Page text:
Click here to log in
4 million accounts created!
JOIN our free club and learn English now!
Get a free English lesson every week! 2 MILLION subscribers!
- English translator
- Our other sites
Learn English > English lessons and exercises > English test #4689: Each and every
Each and every
Each and every
A/ Each and every are similar in meaning. Often it is possible to use each or every:
• Each time (or Every time) I see you, you look different.
• There's a telephone in each room (or every room) of the house.
But each and every are not exactly the same. Study the difference:
We use each when we think of things separately, one by one.
• Study each sentence carefully. (= study the sentences one by one)
Each is more usual for a small number:
• There were four books on the table. Each book was a different colour.
• (in a card game) At the beginning of the game, each player has three cards.
We use every when we think of things as a group. The meaning is similar to all.
• Every sentence must have a verb. (= all sentences in general)
Every is more usual for a large number:
• Carol loves reading. She has read every book in the library. (= all the books)
• I would like to visit every country in the world. (= all the countries)
Each (but not every) can be used for two things:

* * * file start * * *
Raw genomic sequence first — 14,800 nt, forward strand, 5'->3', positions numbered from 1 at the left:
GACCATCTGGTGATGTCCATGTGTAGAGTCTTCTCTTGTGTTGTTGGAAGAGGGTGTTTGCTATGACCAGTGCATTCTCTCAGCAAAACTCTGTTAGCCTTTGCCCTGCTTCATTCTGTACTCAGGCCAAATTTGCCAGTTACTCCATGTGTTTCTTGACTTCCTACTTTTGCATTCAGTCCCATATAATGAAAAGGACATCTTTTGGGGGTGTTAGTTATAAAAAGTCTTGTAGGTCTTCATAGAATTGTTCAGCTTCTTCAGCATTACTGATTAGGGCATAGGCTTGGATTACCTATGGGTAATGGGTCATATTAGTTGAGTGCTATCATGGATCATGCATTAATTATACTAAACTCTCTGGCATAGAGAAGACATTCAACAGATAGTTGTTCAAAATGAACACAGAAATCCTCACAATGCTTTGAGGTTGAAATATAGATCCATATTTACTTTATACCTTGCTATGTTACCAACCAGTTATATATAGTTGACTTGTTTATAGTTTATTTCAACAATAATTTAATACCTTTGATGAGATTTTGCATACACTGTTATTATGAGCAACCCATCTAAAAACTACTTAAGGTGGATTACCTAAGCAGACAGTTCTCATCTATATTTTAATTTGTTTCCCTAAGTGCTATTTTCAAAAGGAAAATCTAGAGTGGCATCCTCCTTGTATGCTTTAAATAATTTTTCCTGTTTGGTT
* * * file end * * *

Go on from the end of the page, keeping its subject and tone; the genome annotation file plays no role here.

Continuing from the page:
• In a football match, each team has 11 players, (not 'every team')
We use every (not each) to say how often something happens:
• 'How often do you go shopping?' 'Every day.' (not 'each day')
• There's a bus every ten minutes, (not 'each ten minutes')
B/ Compare the structures we use with each and every:
You can use each with a noun: each book / each student
You can use each alone (without a noun):
• None of the rooms was the same. Each was different. (= each room)
Or you can use each one:
• Each one was different.
You can say each of (the.../these... etc.):
• Read each of these sentences carefully.
• Each of the books is a different colour. Also each of us/you/them:
• Each of them is a different colour.
You can use every with a noun: every book / every student
You can say every one (but not every alone):
• 'Have you read all these books?' 'Yes, every one.'
You can say every one of... (but not 'every of...')
• I've read every one of those books. (not 'every of those books')
• I've read every one of them.
C/ You can also use each in the middle or at the end of a sentence. For example:
• The students were each given a book. (= Each student was given a book.)
• These oranges cost 25 pence each.
Put in each or every
English exercise "Each and every" created by felin with The test builder
Click here to see the current stats of this English test [Save] [Load] [?]
End of the free exercise to learn English: Each and every
A free English exercise to learn English.
Other English exercises on the same topic : Find the word | All our lessons and exercises